Decision making in difficult times
UK businesses are facing their most challenging times yet, with the Chancellor Jeremy Hunt declaring the UK is now in recession. Sarah Ediss offers advice on how to approach decision making in difficult times.
The last few years has been an unpredictable rollercoaster. Having suffered during the pandemic, businesses are now facing an uncertain economy, with the war in Ukraine, political instability and years of quantitative easing creating a tough trading environment. Supply chain difficulties, significant inflation, rising interest rates and a war for talent are the result.
Amid such uncertainty, it is very difficult for businesses to plan for the future. Here we set out some useful key points for owners and managers to consider when making decisions in uncertain times.
We aren’t encouraging inertia but when making decisions in an uncertain environment, it is important that they are not a knee-jerk reaction. Any important strategic decisions should be well thought out. Make sure you take time to step back and look at the bigger picture. Sometimes and when under pressure it is very easy to get drawn into short term thinking, but keep your head up and analyse the longer term impact of any decision.
Consult other people
You will have lots of people within your network who you can draw on for support. Perhaps there are other leaders within your business you could bounce ideas off. Your employees may also have a useful viewpoint. Don’t forget your accountant is there to support you and will be seeing other business with similar issues and, therefore, are likely to be able to act as a trusted advisor.
Your accountant is likely to recommend that you model the financial outcome of the potential options you are considering. Then you should perform sensitivity analysis to scenario plan the alternative outcomes which could potentially occur given the uncertainty ahead of you. For example:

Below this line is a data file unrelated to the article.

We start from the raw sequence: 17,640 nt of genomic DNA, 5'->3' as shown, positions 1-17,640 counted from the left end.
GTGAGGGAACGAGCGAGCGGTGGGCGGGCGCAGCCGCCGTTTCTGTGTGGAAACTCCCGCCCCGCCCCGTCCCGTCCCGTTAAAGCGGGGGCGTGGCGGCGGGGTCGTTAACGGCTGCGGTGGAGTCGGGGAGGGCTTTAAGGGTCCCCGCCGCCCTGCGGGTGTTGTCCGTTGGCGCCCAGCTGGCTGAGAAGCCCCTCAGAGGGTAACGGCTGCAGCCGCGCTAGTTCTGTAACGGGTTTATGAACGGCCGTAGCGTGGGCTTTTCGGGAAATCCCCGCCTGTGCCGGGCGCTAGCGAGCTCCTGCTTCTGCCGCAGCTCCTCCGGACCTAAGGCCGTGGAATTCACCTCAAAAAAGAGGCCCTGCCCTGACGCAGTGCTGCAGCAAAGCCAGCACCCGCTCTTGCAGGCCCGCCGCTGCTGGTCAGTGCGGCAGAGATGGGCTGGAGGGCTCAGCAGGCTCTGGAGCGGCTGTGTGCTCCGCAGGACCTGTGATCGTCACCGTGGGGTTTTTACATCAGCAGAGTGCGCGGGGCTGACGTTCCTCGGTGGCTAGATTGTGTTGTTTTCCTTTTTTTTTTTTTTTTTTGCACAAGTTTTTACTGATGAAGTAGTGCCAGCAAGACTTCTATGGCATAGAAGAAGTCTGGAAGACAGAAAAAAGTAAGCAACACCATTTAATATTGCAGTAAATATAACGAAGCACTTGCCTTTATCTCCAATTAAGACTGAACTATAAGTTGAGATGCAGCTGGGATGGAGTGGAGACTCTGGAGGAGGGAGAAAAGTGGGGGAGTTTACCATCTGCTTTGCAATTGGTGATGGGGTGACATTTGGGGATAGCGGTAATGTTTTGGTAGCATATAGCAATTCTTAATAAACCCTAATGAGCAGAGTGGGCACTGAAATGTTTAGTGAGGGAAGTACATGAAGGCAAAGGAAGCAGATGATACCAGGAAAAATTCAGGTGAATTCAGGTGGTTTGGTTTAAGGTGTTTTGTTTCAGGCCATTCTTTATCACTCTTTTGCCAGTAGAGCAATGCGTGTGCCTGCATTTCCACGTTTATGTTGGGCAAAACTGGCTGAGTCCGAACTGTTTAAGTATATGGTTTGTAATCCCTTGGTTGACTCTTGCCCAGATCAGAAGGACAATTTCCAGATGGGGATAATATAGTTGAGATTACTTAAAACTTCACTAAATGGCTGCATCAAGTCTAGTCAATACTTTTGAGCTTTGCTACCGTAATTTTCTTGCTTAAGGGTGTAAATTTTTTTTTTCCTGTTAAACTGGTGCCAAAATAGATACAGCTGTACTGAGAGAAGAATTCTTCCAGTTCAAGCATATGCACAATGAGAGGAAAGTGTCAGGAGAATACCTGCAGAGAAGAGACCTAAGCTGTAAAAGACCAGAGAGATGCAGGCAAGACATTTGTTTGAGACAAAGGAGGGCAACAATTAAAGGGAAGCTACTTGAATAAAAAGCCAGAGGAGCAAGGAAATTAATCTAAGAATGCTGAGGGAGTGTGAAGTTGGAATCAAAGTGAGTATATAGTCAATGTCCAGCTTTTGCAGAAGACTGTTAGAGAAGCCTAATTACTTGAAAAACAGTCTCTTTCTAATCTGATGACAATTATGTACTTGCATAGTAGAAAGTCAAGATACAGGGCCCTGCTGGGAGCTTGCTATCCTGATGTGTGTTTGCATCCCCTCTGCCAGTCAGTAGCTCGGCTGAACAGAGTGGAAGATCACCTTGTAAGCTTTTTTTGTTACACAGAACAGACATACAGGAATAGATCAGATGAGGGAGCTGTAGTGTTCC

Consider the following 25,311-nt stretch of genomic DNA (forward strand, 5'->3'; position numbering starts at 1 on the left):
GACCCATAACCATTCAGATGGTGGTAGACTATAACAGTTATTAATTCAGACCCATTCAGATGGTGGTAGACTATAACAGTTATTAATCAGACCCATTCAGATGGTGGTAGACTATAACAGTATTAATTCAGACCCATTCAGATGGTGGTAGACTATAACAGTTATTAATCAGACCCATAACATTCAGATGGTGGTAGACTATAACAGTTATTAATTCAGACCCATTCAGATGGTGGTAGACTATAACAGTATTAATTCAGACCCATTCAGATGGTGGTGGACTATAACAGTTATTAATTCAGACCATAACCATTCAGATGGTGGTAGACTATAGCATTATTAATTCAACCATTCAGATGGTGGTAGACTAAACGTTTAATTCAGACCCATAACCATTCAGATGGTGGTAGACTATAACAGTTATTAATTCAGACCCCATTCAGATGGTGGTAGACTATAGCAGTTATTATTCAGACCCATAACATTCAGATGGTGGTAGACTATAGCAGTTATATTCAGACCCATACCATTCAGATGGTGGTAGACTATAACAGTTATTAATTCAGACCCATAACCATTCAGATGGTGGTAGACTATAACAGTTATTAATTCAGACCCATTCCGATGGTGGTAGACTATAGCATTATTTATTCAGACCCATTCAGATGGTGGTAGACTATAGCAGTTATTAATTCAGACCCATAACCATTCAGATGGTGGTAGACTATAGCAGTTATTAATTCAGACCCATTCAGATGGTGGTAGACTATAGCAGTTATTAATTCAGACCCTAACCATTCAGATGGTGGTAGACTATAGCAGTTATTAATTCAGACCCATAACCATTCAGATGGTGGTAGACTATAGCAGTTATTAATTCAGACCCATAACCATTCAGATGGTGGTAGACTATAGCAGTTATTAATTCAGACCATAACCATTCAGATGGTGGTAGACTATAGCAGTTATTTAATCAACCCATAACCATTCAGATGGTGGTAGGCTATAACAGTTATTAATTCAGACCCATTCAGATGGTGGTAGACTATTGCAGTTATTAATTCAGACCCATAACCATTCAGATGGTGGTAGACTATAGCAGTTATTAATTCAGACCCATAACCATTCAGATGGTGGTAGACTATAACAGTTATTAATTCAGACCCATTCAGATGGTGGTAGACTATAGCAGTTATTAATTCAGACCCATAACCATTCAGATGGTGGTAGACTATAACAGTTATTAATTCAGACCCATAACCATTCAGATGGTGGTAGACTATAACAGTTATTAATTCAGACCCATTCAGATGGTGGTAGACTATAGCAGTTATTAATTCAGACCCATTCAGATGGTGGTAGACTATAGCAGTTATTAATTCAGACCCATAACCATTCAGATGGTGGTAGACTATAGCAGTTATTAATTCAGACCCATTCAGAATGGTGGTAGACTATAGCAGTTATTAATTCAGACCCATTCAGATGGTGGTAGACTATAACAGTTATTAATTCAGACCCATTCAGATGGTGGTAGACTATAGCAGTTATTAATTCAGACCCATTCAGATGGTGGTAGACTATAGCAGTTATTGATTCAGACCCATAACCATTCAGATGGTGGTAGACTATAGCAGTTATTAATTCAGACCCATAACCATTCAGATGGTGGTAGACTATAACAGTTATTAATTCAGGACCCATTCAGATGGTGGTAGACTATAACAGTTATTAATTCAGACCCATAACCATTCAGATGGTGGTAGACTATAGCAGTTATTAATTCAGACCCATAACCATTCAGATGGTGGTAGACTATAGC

- What if interest rates increase by 5%.
- What if my purchasing costs are 10% higher.
- What if a recessions results in my customer sales falling by 20%.
Using mini scenarios, or a combination of mini scenarios allow management teams to look for crunch points and amend their decisions accordingly. There is a great range of software tools now available to help with this forecasting.
Include a contingency budget
Any budget is likely to include a small contingency. During uncertain times we expect that this contingency fund is likely to be higher normal. This will allow large flex within your budget without endangering the business.
One decision at a time
If the market you are operating within is particularly volatile, you may decide to only take one decision at a time and monitor the impact of that decision for a short period of time before making the next change to your business. You are then able to assess more accurately whether it was the correct course of action for your business. This will very much depend on the situation and may not be feasible if your business is in difficulty and immediate action is required on a number of fronts.
For more information on how we can support your business, please speak to your usual contact Kreston Reeves or get in touch with us here.
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